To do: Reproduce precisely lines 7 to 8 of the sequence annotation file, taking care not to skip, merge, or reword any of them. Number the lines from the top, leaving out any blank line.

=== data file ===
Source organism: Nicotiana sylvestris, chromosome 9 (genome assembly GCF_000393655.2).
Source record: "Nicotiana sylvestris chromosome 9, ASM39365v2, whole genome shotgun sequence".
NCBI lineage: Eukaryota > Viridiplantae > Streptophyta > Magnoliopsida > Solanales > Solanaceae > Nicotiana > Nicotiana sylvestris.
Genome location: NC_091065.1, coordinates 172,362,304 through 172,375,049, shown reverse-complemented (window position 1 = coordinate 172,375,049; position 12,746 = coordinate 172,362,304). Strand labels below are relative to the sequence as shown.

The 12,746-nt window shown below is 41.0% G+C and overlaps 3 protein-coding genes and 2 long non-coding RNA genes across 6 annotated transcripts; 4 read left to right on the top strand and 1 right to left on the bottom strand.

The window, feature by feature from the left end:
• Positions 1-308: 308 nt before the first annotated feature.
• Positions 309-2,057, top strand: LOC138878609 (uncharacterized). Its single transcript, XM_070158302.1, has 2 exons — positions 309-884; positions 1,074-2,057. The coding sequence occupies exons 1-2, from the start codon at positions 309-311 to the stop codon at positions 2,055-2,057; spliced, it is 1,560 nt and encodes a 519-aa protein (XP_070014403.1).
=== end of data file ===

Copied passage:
• Positions 1-308: 308 nt before the first annotated feature.
• Positions 309-2,057, top strand: LOC138878609 (uncharacterized). Its single transcript, XM_070158302.1, has 2 exons — positions 309-884; positions 1,074-2,057. The coding sequence occupies exons 1-2, from the start codon at positions 309-311 to the stop codon at positions 2,055-2,057; spliced, it is 1,560 nt and encodes a 519-aa protein (XP_070014403.1).